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T-stop measures actual light transmission in a lens. Therefore, different f/2.8 lenses can have different T-stops. T-stops are usually only given for cine lenses. For photography lenses, is there any practical way to measure the light transmission in a lens?

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2 Answers 2

T-stop can be measured for a lens by shining a precisely regulated light source through a lens in a controlled testing environment with no other extraneous sources of light and measuring by a calibrated meter on the other end. Unless you have a sophisticated optical lab there is no real way to precisely measure the actual transmission through a lens.

The most comprehensive database I have found for lenses tested in a controlled lab is at DxO Mark. Here is the page for the Canon EF 50mm f/1.2 L. One of the measurements listed on the Scores tab is Transmission. On the Scores tab you can even select from as many different camera bodies as they tested with the particular lens. Click on the Measurements tab and then Transmission to see the results of the test on a chart with another showing the measured difference between the aperture setting and the actual transmission. You can also select up to three different lenses and compare them.

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It should be noted that DXO's transmission factor is basically an aperture measure. It is heavily overweighted in their lens scores, which makes comparing lenses in DXO's database rather moot (and why a cheap lens like the EF 50 f/1.8 gets a higher score than the EF 600mm f/4 L II, despite the fact that the 600mm lens is a VASTLY superior lens. ;P) –  jrista Aug 9 '13 at 21:19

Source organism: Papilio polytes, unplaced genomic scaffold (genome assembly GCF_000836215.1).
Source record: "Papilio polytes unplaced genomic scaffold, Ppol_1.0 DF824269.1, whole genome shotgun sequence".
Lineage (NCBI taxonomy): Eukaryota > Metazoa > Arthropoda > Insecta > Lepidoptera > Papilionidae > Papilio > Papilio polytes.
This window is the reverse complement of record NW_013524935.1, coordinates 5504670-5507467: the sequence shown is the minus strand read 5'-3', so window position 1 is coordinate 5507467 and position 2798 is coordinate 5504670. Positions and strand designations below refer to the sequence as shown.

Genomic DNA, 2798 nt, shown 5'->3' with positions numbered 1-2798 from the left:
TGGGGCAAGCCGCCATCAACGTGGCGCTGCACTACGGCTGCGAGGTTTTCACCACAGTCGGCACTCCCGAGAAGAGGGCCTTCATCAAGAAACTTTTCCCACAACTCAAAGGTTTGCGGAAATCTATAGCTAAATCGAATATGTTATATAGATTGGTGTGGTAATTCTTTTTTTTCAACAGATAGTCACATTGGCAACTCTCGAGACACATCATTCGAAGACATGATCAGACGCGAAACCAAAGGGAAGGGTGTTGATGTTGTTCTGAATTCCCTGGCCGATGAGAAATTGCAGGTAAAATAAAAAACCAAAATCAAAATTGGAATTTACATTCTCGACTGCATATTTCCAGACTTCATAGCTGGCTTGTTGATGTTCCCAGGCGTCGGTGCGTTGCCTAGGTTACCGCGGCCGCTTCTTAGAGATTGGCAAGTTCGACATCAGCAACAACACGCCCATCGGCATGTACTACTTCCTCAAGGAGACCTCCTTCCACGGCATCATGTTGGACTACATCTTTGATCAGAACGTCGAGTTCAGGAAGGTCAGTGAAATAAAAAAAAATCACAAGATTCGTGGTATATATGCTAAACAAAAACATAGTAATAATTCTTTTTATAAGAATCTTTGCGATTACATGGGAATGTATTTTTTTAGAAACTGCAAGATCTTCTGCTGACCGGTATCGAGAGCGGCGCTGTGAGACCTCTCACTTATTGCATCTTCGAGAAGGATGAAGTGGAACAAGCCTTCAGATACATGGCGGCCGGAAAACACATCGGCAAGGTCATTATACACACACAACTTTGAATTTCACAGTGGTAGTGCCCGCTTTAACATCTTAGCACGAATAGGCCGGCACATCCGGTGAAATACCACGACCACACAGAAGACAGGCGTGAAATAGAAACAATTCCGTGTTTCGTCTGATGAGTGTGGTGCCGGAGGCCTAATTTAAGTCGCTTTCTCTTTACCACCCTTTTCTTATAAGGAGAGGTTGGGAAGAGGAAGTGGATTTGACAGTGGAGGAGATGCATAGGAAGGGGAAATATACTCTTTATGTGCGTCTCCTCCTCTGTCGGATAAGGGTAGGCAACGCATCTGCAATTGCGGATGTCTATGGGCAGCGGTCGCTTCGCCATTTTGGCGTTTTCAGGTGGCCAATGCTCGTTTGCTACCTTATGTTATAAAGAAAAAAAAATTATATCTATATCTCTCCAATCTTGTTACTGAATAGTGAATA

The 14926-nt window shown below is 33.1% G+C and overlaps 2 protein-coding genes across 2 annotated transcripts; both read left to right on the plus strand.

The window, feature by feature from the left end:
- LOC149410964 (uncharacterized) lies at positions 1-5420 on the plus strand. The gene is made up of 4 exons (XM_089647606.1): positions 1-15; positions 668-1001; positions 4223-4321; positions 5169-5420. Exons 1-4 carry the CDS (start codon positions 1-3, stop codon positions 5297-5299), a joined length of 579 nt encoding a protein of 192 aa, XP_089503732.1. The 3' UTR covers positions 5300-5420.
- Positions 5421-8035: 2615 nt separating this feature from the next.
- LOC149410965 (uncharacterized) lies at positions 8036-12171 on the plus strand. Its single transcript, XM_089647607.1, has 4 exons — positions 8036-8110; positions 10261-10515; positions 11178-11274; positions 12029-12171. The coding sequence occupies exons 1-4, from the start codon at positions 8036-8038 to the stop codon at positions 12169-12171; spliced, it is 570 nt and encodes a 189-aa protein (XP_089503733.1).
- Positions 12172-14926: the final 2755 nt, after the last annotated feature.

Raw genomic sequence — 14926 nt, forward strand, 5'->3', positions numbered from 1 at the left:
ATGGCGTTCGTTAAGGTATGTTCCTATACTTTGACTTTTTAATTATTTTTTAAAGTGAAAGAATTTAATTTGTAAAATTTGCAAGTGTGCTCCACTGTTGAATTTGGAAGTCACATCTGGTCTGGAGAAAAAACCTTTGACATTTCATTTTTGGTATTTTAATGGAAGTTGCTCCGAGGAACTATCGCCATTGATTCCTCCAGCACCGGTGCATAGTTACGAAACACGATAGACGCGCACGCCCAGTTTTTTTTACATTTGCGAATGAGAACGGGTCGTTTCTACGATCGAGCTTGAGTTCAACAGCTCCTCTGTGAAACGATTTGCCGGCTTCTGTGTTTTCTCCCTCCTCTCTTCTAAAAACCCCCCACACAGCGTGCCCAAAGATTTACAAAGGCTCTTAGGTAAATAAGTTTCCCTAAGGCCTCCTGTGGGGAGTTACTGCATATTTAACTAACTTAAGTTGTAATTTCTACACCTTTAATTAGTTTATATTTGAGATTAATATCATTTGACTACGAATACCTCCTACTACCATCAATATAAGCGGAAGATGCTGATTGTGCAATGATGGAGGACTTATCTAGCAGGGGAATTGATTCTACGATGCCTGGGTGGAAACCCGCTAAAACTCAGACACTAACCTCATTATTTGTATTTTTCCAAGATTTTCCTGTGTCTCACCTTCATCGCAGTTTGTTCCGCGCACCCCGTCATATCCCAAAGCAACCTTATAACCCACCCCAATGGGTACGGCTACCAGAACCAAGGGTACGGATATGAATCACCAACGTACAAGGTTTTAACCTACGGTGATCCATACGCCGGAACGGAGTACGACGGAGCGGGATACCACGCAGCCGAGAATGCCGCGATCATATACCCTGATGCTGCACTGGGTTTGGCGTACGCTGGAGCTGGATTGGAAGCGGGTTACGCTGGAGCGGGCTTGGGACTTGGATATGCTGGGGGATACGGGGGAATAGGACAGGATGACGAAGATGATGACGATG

DxO has some good info if you go to the actual measured numbers. The way their scoring system is weighted when they try to combine the overall value of different parameters is problematic, to put it mildly. –  Michael Clark Aug 11 '13 at 6:06

The only way to get an absolute measurement is to have a lightsource of known luminance (which requires use of a calibrated luminance meter) and then measure image of that lightsource as projected by the lens.

You can get a relative value for an unknown lens by shooting a uniform lightsource with two lenses, one of which with a known the T-stop (several websites provide this value e.g. DXO mark). You can then work out the T-stop by comparing brightness of these two images.

Both lenses should be set to the same F-stop and focussed to infinity. The accuracy of you results will depend upon a) how accurately the F-stop is stated for the lenses (manufacturers round the values, usually in their favour) and how linear the sensor response is. If you avoid the top end of the exposure range, shoot RAW and use something like rawanalyser, the linearity should be good enough.

Finally I wouldn't place too much emphases on T-stop performance unless you are severely light limited, there are often other factors which are far more critical.

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